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SPECIAL COVERAGE: Living With Wildfires: San Diego Firestorm 10 Years Later

Heat Wave Subsides, But Wildfire Risk Remains

The sun shining through palm trees in San Diego in this undated photo.

Photo by KPBS

Above: The sun shining through palm trees in San Diego in this undated photo.

Temperatures across San Diego County will begin to lower Tuesday, but the risk of wildfires will remain high in some areas.

A National Weather Service red flag warning for the mountains and deserts will remain in effect until 1 a.m. Wednesday.

Winds of 15 to 25 miles per hour, gusts to 35 mph in most affected areas and isolated gusts of 45 to 50 mph east of mountain passes are in the forecast Tuesday, as are humidity levels in the single digits.

Wind speeds are expected to weaken overnight into Wednesday morning, although dry conditions will persist.

"A combination of strong winds, low relative humidity and warm temperatures can contribute to extreme fire behavior," according to the weather service.

High temperatures Monday included 115 degrees in Ocotillo Wells; 113 in Borrego Springs; 106 in Valley Center; 104 at Ramona Airport; 102 in San Pasqual Valley; 101 in Escondido; 100 in El Cajon; 99 in Campo and Santee; 95 in Miramar; 94 in Fallbrook and Rancho San Diego; 93 in San Marcos; 92 in Julian and Rancho Bernardo; 91 on Palomar Mountain; and 89 on Mount Laguna.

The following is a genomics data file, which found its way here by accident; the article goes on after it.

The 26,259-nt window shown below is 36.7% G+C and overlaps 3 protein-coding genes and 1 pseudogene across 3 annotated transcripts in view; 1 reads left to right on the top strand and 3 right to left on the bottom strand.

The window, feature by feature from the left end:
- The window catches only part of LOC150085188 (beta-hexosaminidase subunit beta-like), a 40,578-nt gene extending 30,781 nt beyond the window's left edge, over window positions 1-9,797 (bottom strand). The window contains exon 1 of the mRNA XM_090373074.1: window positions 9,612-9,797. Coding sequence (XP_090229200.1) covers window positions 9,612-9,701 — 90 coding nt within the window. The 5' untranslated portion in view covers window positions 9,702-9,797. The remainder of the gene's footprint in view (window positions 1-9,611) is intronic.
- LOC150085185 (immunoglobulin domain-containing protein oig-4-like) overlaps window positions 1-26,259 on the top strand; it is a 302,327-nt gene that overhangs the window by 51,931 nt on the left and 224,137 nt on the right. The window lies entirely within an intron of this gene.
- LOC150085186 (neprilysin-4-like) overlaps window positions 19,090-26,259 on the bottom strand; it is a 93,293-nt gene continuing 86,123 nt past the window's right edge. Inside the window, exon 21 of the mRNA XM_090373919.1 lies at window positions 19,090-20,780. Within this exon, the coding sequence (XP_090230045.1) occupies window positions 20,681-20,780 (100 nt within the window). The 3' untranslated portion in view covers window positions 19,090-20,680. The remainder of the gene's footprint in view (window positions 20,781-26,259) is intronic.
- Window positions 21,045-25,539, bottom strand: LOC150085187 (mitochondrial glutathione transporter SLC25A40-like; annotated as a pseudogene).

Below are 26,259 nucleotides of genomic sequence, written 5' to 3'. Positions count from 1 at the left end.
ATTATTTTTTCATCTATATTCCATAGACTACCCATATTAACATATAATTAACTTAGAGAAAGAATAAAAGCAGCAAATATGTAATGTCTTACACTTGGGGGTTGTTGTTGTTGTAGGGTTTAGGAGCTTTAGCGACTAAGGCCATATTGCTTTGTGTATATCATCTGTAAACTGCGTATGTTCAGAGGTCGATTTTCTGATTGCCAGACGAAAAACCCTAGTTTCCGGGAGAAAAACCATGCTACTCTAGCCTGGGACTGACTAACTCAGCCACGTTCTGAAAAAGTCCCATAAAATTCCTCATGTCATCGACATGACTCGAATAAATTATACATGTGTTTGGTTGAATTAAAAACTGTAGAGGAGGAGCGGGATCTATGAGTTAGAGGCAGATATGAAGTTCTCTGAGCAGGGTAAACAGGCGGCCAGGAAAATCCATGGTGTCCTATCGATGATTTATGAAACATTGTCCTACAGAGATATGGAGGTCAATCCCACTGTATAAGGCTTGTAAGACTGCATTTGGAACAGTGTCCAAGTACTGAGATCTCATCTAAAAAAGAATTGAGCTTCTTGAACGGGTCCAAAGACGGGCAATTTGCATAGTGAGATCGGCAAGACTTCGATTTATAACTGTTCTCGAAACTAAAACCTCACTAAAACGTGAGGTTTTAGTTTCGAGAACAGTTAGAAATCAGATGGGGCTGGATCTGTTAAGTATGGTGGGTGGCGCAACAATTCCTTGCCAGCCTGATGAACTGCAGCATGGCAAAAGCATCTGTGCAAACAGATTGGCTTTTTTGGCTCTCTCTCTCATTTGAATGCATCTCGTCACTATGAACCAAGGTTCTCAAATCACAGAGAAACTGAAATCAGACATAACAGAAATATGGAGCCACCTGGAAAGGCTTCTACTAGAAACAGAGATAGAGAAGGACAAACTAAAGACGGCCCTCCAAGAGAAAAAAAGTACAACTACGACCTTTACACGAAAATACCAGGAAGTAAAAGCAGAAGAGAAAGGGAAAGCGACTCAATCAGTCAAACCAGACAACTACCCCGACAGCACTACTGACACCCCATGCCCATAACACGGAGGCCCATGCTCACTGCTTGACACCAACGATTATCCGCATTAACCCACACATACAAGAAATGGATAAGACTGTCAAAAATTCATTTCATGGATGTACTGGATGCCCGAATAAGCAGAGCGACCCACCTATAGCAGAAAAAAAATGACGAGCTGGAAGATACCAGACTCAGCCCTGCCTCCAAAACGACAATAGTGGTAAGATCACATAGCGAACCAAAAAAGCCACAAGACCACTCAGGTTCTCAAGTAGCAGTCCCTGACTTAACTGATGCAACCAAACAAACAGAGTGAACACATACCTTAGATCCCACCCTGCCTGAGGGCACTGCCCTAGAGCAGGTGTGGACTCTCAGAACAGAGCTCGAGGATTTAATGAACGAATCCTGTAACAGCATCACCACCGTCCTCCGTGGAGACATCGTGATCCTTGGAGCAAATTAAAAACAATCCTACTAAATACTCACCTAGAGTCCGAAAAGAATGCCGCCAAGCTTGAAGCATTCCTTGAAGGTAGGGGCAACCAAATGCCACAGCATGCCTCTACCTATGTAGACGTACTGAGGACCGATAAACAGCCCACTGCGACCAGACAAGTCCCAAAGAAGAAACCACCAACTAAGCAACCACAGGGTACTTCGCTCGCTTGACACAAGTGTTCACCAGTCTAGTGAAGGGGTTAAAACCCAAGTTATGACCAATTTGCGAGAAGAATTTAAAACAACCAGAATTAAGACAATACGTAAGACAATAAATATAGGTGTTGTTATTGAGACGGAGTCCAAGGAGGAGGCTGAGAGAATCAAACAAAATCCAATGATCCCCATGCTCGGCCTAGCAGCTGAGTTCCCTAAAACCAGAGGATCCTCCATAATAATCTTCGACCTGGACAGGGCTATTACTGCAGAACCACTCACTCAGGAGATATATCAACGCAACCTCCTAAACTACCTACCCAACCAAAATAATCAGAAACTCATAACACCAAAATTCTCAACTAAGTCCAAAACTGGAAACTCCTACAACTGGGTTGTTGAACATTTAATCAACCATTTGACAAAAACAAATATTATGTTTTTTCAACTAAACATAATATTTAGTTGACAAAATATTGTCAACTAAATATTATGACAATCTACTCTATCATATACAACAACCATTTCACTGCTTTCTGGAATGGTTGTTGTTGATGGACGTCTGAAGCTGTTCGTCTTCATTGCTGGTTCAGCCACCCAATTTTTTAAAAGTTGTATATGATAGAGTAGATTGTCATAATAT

In Chula Vista, the high of 88 set a record for the date, exceeding the prior June 26 milestone of 87, set in 1994.

An excessive heat warning for the deserts and a less severe heat advisory for the rest of Riverside County expired Monday night.

In the forecast Tuesday are highs of 71 to 76 degrees near the coast, 84 to 89 degrees in inland coastal areas, 87 to 92 degrees in the western valleys, 92 to 97 degrees near the foothills, 86 to 95 degrees in the mountains and 107 to 112 degrees in the deserts.

By Wednesday, the weather should be back down to near-average levels across the county, and the milder conditions will extend into the weekend, according to the NWS.

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